The Tragic Death Of Karen Carpenter

Karen Carpenter is perhaps best remembered as second half of the '70s brother-sister musical duo The Carpenters. Her brother, Richard Carpenter, was a piano prodigy and considered a great musical talent, and it was he who proposed starting a band with his sister. Richard might have been the driving force behind the band, but it was Karen who people remember best. It was Karen's drumming skills and her contralto vocals that won praise from fans and critics everywhere. When people think of The Carpenters today, it's Karen's voice they remember. 

Tragically, Karen Carpenter is also remembered as the celebrity who drew the nation's attention to the eating disorder anorexia nervosa. At that point in time, few had any true understanding the mental and physical complexities of the disorder. And sadly, it took seeing the young, fragile Karen Carpenter wither and waste away before the world's very eyes that made people stand up and take serious notice of the condition. 

Karen Carpenter Suffered From Anorexia Nervosa

In the '70s, the world didn't know or understand much about eating disorders the way we do today. That's why many couldn't figure out what precisely was wrong with Karen Carpenter when she started to appear so abnormally frail. Anorexia can be rooted in control issues, and it would appear that's where Karen's problems came from. He brother was always their mother's blatant favorite and considered him the more talented sibling. The young Karen also was considered a little heavy when she was young — and she didn't like it. If she couldn't have her mother's love, she could certainly control her weight. After high school, Carpenter lost 20 lbs on the low-carb Stillman Diet (described at LiveStrong) — and her family and friends praised her for it. But it didn't stop there. 

Carpenter still continued to meticulously count calories and plan her daily food consumption, dead set on trying to lose just a little more weight. Family and friends started to notice Carpenter's peculiar eating habits. According to The Guardian, at mealtimes, she would push and rearrange her food around on her plate to make it appear that she was eating. She would offer tastes of her meal to others at the table, strategically clearing her plate without actually eating anything. When Karen's weight went down to 80 lbs, it was obvious that there was a serious problem. To her friends and family, the solution seemed simple — just eat. 

Karen Carpenter Continued to Deteriorate, and Fans Noticed

Although she was achieving great success in her singing career, Karen Carpenter's health continued to go downhill. She was constantly fretting about her weight and her appearance. Not only was she not eating, but she was also taking a vomit-inducing drug called ipecac, reports Time Magazine. She was so exhausted between shows that all she could do was lie down — sometimes sleeping 16 hours per day. In an interview with People, Karen's brother, Richard, tried to urge her to eat and keep to their schedule. "She didn't eat enough for the schedule we were keeping — she lived on salads, maybe dry toast for breakfast," he said. "From early 1975 on I tried every method I knew to get her to eat. I would scold her, and she would say I was getting upset over nothing. There were times I did lose my temper, but it was always out of love."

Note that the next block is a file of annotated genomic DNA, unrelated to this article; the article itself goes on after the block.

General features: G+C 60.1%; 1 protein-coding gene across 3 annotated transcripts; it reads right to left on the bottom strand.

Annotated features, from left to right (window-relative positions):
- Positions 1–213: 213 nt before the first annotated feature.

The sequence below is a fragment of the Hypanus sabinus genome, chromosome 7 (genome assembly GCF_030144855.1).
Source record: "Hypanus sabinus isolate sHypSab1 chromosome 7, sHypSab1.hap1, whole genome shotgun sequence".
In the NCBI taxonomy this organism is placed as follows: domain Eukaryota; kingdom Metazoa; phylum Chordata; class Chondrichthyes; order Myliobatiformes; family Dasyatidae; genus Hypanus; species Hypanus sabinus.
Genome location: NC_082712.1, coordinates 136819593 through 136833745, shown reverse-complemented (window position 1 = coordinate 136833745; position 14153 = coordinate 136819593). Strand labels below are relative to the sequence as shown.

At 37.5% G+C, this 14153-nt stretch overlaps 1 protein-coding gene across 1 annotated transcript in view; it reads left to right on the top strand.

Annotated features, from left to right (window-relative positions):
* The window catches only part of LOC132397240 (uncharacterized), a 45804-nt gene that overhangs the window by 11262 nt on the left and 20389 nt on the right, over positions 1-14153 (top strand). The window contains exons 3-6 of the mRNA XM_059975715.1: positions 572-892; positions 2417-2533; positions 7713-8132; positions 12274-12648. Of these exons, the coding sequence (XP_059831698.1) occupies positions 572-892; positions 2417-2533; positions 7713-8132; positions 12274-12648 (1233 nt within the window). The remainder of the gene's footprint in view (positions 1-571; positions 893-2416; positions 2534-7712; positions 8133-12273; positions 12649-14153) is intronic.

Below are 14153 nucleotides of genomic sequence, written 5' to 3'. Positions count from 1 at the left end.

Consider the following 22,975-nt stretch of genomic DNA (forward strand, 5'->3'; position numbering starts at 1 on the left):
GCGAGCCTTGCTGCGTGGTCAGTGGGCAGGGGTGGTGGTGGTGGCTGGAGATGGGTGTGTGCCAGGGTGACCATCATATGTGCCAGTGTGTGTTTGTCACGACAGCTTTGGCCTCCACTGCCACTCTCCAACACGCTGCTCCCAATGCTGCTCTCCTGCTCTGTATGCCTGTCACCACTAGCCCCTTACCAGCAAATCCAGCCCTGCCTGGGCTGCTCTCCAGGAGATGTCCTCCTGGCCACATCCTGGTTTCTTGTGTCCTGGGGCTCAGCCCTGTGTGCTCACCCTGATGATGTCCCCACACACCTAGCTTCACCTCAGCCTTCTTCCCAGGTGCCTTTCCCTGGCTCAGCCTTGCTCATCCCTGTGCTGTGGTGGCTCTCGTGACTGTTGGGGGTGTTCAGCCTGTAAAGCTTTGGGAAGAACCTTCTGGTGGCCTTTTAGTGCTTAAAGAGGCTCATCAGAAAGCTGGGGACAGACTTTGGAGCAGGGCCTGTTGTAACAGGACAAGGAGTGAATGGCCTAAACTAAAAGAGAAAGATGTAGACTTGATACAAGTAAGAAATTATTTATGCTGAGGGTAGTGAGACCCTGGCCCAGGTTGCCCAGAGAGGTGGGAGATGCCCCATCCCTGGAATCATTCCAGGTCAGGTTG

It wasn't just Karen's family who saw how much she was declining — her fans were noticing, too. When she came out to perform, many were shocked by her skeletal appearance. No one guessed anorexia nervosa. Many speculated that Karen might have cancer or some other terrible disease. According to The Guardian, a Variety reviewer had nothing but high praise for Karen's performance, but couldn't help but comment on her appearance at one of her shows: "She is terribly thin, almost a wraith, and should be gowned more becomingly."

Karen Carpenter Tried To Get Better

In 1981, Karen Carpenter finally admitted that she had a serious problem and desperately needed help. According to The Guardian, the first step was to start treatment with a New York psychotherapist specializing in eating disorders. Her family wasn't enthusiastic about her seeing a therapist — it was a time in American culture when mental health problems were viewed as embarrassing. Not understanding the health aspect of anorexia nervosa, Karen's family considered therapy essentially worthless. Richard thought his sister should check into an inpatient facility and get treatment as someone with a substance abuse problem. 

Although Karen seemed dedicated to getting well, she continued to vigorously exercise to work off calories, or force herself to throw up. In 1982, she started to lose weight again and became severely dehydrated. Karen ultimately had to be admitted to Lennox Hill Hospital, where she was placed on an intravenous drip. While this treatment did help her, and Karen was ultimately able to get herself up to 110 lbs, her heart was under a great deal of strain.

On February 1, 1983, at the age of 32, Karen Carpenter collapsed and died in her bedroom at her parents' house — her heart simply gave out. According to the autopsy, there was no indication of a drug overdose. Still, there was evidence that her dependence on the vomit-inducing drug ipecac was the primary contributor to her heart failure, along with the physical toll that anorexia took on her body.